Bits of vegetable, fruits and paper ready for composting.

    Choosing your Organic Matter

    What NOT to put in your compost:
    meat, bones, dairy, and oil.

    So your part of the composting partnership is to add organic matter. What can you put in and what should stay out? In general there are two types of organic matter; green and brown. Green organic matter would be table scraps (like your vegetables, egg shells, or coffee grounds) and lawn clippings. Brown organic matter would be stuff like manure, leaves, and twigs.


    Surprising things you can compost:
    hair, paper, and dryer lint.

    Keep a 1:1 ratio of green to brown organic matter. That balances the nitrogen (from green organic matter) and carbon (from brown organic matter). If your compost stinks, you probably have too much green matter. Add more brown organic matter to balance it out. And make sure that you always top your compost with a carbon (brown organic) layer, or a layer of dirt. Read more here.

    There are a lot of items that you probably didn't think could be added to the pile but that actually can be composted. Here’s an interesting post on composting hair. Dog and cat hair compost more quickly than human hair. If you are going to add hair make sure you spread it out – don’t let it clump in one spot.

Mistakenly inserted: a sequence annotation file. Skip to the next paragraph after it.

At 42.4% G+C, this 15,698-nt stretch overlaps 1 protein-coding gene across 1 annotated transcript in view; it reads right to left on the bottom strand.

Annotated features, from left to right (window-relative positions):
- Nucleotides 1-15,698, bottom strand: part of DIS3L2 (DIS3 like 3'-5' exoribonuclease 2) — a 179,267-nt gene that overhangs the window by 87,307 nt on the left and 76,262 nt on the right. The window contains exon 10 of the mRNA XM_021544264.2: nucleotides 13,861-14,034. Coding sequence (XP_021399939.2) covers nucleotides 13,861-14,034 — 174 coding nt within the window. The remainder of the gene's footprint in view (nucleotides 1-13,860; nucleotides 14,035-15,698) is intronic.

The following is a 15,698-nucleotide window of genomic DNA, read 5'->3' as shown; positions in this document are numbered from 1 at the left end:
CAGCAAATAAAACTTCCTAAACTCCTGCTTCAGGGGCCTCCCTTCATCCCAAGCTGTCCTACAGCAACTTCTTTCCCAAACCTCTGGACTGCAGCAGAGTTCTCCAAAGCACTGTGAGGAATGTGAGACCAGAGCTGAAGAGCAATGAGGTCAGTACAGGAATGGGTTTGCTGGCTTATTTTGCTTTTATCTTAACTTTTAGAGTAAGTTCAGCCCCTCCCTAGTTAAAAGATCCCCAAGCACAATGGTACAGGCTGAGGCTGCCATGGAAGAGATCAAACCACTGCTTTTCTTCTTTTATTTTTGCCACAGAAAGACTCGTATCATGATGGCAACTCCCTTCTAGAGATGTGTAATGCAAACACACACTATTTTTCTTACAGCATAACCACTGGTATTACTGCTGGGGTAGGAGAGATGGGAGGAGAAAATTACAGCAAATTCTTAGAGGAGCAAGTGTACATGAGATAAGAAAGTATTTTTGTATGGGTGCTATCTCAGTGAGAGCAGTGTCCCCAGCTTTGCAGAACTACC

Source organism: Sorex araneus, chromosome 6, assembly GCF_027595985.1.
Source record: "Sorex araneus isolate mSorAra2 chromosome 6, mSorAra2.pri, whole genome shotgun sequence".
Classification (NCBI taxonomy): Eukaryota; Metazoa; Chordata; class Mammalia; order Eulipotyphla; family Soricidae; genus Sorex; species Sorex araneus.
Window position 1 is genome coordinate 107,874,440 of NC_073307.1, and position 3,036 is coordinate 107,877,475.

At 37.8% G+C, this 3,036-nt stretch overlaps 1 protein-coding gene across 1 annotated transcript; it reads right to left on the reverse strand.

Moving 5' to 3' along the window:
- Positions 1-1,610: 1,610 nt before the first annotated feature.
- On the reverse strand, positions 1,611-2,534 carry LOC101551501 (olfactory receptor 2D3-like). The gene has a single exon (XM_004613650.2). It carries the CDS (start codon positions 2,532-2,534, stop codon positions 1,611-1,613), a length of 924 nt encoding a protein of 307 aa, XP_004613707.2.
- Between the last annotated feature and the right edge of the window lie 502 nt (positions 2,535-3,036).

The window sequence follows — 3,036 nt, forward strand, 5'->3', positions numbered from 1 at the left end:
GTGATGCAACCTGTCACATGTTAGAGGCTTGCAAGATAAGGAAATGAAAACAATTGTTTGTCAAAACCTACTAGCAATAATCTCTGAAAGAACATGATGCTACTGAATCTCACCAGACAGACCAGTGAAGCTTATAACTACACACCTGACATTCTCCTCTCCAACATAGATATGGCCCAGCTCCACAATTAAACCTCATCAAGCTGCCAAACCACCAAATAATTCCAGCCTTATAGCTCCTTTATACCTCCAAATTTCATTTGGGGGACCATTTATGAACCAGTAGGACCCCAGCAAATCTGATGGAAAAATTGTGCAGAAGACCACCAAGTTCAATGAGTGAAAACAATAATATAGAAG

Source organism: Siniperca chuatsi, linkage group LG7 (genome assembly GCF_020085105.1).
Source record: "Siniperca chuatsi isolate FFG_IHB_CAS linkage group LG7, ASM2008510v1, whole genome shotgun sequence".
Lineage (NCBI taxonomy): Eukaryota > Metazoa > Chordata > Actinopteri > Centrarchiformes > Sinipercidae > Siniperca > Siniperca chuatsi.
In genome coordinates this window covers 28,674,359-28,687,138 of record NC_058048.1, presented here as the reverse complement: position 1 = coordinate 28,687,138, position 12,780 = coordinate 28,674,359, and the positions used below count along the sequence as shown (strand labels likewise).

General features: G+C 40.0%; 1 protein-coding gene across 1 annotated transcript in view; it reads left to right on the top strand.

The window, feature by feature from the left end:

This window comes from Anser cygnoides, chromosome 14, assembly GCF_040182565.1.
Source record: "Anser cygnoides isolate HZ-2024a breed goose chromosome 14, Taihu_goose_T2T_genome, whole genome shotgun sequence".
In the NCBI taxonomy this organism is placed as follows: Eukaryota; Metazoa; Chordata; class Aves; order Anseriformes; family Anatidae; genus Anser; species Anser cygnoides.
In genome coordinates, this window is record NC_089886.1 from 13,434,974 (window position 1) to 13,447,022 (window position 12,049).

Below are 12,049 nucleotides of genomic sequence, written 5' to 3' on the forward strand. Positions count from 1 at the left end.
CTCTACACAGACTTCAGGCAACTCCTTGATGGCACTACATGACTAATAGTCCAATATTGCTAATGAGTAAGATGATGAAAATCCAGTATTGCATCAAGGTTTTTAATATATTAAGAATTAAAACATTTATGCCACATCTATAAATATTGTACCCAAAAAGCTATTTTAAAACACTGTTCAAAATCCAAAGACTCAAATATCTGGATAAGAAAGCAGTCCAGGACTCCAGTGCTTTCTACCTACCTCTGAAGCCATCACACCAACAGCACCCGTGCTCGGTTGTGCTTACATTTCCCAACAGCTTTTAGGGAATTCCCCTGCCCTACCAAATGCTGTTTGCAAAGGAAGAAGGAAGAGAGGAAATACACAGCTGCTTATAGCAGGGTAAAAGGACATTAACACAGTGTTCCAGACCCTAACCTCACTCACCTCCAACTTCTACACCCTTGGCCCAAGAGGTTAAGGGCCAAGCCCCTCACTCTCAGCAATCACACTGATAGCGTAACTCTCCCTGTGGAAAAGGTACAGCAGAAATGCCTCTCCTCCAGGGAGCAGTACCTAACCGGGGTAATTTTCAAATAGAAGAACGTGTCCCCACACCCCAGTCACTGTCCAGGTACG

We have a lot more information on composting for you, check back tomorrow to read The Other Black Gold part 2.


  • Food Storage: Insurance You Can Eat

    Food Storage: Insurance you can Eat

    We use insurance to hedge against risk of loss in many aspects of our lives. We buy health insurance in case of injury or illness. We buy auto insurance in case of an accident. We buy life insurance to ensure our loved ones are provided for should we pass away. We can even buy homeowner’s insurance that covers our losses in case of a disaster like a fire or flood. But what if you are unable to buy food because of a natural disaster, job loss, or other crisis? If you’ve hedged against this risk by storing an emergency food supply, you’re covered.


    The Need for Food Storage

    The modern food supply system is efficient, but complex, putting it at risk in a number of ways. Supermarkets use a system called just-in-time inventory. A disruption at any point in the supply chain will mean that shelves will empty before replenish inventory arrives. A winter storm could limit the access of delivery trucks. A blackout could shut down a warehouse. Time and again, an approaching hurricane has sent people to the supermarket to stock up on food, water, and other emergency supplies, emptying shelves within hours. But a disruption in the food supply chain isn’t the only risk when it comes to feeding your family.